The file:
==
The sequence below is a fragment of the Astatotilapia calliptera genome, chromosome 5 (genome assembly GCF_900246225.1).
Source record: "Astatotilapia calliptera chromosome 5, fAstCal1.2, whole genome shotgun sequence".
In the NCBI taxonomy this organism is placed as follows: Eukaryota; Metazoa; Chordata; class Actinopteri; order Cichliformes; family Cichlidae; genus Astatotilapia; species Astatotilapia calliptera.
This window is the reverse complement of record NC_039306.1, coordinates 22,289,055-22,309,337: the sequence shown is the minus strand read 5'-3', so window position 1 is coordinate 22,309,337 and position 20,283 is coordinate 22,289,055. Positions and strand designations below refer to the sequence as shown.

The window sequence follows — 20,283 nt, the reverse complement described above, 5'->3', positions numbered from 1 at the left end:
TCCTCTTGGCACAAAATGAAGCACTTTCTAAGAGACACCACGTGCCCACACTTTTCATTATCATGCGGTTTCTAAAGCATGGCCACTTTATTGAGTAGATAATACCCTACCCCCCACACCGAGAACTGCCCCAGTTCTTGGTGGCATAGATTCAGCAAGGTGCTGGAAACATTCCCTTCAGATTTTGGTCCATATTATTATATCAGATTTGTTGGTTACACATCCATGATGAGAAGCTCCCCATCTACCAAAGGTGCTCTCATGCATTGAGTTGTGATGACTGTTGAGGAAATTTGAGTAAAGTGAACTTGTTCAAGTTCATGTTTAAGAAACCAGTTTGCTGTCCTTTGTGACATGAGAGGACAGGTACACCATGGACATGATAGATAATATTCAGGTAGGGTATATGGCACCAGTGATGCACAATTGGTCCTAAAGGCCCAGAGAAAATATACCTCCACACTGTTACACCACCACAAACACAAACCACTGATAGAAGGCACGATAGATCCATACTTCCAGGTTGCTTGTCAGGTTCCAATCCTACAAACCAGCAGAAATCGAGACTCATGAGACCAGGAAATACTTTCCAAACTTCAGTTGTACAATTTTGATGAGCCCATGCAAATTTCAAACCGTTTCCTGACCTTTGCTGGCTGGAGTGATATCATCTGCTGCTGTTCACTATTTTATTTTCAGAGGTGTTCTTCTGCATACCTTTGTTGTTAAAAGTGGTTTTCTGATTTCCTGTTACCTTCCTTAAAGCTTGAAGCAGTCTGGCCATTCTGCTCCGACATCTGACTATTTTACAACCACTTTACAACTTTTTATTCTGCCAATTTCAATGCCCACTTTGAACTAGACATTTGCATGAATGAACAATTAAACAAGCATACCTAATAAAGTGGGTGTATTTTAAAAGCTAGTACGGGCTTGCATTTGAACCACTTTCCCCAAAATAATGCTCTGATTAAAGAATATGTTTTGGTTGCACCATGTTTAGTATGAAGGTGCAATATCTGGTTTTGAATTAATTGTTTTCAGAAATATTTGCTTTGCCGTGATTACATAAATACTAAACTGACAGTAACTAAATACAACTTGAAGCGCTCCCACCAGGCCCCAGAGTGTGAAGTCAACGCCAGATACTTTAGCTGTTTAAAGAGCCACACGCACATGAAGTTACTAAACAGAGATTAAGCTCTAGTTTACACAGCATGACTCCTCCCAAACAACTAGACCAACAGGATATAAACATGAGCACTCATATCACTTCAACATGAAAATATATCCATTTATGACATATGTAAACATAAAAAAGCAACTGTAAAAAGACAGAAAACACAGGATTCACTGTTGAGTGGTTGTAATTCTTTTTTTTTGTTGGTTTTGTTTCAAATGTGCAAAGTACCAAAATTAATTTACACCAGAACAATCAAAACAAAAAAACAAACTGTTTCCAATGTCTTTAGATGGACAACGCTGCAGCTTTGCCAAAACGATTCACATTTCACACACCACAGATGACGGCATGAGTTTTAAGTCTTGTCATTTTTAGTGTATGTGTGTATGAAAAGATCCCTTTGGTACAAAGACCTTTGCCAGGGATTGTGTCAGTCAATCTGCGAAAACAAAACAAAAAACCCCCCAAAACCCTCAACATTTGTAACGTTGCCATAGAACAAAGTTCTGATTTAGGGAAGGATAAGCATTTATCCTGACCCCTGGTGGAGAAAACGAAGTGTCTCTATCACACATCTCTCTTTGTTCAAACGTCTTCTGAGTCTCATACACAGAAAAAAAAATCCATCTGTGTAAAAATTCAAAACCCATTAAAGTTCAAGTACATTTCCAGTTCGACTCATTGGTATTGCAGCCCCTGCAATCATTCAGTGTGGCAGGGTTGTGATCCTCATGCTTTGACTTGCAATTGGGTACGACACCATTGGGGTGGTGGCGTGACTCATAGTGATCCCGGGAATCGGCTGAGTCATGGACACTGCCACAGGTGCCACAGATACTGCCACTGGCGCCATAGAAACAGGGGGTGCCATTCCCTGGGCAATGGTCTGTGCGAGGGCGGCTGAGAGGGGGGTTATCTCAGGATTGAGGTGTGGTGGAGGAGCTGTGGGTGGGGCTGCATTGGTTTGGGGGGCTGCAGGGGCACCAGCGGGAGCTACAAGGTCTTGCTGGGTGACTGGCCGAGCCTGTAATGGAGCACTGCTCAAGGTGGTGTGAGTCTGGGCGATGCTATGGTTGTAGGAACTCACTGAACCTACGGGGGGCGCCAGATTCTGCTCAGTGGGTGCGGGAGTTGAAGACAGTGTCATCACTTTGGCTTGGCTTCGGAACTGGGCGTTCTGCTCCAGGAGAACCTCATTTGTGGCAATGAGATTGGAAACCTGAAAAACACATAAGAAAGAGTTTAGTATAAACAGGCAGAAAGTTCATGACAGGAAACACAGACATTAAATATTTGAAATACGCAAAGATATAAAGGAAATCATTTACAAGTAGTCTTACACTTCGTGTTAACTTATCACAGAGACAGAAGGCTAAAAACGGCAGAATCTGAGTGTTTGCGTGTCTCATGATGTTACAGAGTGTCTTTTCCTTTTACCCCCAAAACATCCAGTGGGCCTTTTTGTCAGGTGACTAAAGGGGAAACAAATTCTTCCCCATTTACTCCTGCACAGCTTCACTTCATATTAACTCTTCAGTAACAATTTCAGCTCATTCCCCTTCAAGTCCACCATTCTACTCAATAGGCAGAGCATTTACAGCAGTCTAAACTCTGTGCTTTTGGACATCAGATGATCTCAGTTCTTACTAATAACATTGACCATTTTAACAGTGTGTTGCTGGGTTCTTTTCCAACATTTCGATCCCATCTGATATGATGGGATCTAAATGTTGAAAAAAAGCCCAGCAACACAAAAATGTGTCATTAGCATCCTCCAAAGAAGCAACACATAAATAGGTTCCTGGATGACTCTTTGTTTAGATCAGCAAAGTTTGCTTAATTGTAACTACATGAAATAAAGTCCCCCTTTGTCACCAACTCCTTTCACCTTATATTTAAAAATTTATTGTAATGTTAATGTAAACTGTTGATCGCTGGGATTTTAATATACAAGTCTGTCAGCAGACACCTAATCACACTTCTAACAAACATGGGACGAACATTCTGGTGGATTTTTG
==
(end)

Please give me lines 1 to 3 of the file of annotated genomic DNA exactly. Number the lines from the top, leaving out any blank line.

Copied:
The sequence below is a fragment of the Astatotilapia calliptera genome, chromosome 5 (genome assembly GCF_900246225.1).
Source record: "Astatotilapia calliptera chromosome 5, fAstCal1.2, whole genome shotgun sequence".
In the NCBI taxonomy this organism is placed as follows: Eukaryota; Metazoa; Chordata; class Actinopteri; order Cichliformes; family Cichlidae; genus Astatotilapia; species Astatotilapia calliptera.